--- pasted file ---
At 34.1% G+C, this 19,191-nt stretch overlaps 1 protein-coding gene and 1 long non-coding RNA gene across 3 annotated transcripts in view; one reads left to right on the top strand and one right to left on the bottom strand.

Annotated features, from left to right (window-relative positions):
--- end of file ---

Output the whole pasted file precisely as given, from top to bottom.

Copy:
At 34.1% G+C, this 19,191-nt stretch overlaps 1 protein-coding gene and 1 long non-coding RNA gene across 3 annotated transcripts in view; one reads left to right on the top strand and one right to left on the bottom strand.

Annotated features, from left to right (window-relative positions):